26 September 2012
The U.S. Air Force is preparing to send its super-secret spy plane into orbit for a third time, but details of the mission will once again be kept under wraps.
The X-37B, an unmanned and reusable spacecraft built by Boeing, will launch sometime in October.
Next monthís blast-off will reportedly test the X-37Bís reusability, itís instruments and just how feasible it is for future missions.
Major Tracy Bunko at the Pentagonís Air Force press desk, told Space.com: 'One of the most promising aspects of the X-37B is it enables us to examine a payload system or technology in the environment in which it will perform its mission and inspect them when we bring them back to Earth.'
'Returning an experiment via the X-37B OTV enables detailed inspection and significantly better learning than can be achieved by remote telemetry alone.'
While the launch is slated for October, the exact date is not yet set in stone, according to Space.com.
Major Bunko told the site: 'We are on track to launch OTV-3 next month; however, the exact date remains subject to change based on range conditions, weather, etc.'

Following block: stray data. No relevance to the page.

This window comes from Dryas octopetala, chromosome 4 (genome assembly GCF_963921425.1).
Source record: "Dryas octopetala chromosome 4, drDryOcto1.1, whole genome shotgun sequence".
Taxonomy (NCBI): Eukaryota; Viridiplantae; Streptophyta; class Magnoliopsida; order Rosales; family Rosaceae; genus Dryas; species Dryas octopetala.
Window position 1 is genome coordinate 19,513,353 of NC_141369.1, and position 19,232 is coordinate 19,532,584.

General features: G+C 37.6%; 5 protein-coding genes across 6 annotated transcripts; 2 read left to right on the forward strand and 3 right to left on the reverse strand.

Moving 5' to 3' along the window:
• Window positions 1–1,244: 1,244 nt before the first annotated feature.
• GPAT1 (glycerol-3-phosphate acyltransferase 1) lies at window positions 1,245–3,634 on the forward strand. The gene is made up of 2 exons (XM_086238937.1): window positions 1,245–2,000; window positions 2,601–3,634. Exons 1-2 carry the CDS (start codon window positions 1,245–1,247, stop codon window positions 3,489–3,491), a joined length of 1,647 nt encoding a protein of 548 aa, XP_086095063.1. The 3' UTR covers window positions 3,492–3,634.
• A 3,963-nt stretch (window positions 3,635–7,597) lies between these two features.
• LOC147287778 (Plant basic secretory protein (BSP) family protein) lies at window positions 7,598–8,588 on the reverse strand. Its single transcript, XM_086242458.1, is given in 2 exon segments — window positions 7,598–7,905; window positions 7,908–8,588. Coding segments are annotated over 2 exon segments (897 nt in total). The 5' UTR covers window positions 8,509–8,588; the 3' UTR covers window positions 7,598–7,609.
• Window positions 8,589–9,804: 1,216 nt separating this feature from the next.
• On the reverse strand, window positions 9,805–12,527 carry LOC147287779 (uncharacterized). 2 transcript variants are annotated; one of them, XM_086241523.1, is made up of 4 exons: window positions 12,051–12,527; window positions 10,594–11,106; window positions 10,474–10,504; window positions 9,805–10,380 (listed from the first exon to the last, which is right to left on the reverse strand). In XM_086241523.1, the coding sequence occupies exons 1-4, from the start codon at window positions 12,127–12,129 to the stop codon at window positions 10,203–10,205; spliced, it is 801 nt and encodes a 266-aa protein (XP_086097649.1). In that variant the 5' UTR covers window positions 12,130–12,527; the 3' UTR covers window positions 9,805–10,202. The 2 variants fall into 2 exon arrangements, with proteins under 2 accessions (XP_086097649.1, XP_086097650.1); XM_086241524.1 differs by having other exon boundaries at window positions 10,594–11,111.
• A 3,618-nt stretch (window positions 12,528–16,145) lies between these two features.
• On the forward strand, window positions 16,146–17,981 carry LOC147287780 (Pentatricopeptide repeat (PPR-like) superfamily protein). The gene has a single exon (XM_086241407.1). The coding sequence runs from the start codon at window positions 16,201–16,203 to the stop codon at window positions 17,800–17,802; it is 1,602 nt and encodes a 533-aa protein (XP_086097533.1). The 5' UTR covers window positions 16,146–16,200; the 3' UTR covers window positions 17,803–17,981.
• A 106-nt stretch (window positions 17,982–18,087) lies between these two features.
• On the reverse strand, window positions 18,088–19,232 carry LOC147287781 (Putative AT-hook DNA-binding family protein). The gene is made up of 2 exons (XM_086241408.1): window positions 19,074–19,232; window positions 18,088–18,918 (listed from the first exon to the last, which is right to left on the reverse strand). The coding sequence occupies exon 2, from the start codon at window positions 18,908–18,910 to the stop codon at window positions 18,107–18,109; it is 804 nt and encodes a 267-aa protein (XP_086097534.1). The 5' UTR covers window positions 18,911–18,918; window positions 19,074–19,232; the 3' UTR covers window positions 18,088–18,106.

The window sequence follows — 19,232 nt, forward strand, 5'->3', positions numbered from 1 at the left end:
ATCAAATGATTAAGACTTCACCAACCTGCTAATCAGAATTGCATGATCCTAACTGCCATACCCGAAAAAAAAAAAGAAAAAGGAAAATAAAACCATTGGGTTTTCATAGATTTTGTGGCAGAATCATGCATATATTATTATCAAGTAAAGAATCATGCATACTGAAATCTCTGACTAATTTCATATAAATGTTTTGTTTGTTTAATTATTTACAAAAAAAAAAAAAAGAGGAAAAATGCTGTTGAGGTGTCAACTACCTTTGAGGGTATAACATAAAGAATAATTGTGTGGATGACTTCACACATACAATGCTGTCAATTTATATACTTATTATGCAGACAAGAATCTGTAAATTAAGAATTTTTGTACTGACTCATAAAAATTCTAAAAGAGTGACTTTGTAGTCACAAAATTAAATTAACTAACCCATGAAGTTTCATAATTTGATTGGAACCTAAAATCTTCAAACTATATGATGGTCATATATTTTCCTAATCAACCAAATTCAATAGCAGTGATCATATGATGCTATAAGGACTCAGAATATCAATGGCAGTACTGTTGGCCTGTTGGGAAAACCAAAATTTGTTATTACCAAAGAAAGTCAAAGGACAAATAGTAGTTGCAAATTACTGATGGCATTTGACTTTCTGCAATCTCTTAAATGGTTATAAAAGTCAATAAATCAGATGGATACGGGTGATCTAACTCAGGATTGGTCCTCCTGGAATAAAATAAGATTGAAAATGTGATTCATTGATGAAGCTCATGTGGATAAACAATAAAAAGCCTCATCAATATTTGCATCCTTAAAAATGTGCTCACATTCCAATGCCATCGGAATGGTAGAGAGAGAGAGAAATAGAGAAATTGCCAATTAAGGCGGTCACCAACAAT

While the X-37B landed at Vendenberg Air Force Base in California, the military is looking into the possibility of landing the vessel at Kennedy Space Center in Florida - the launch site for NASAís now-defunct space shuttle program.
The X-37B program consists of two space planes - each 29 feet long and 15 feet wide, with a payload bay that is about the size of a pickup truck's bed.
The craft weighs about 11,000 pounds.
Analysts believe that the X-37B has the ability to see through clouds and bad weather.
Mystery surrounds the exact type and capabilities of the hardware aboard with some suggesting it will be used to support American soldiers in various warzones around the world.
Following an earlier launch, the Vice President of United Launch Alliance told the press: 'ULA is proud to have supported this mission and delivered critical capabilities to the men and women defending our freedom throughout the world.'
According to some intelligence analysts, the satellite contains high-tech weather imaging technology that allows it to effectively see through clouds and bad weather.
An NBC report following the first launch speculated: 'The rocket likely has a weather-imaging satellite aboard, according to intelligence analysts.
'The satellite can see through night and through bad weather, which means that it can also zoom in to 'countries of interest' with great detail, like a Google Earth on serious Cold War steroids.'
According to a ULA press release, the rocket was developed by the USAF to 'assure access to space for Department of Defense and other government payloads.'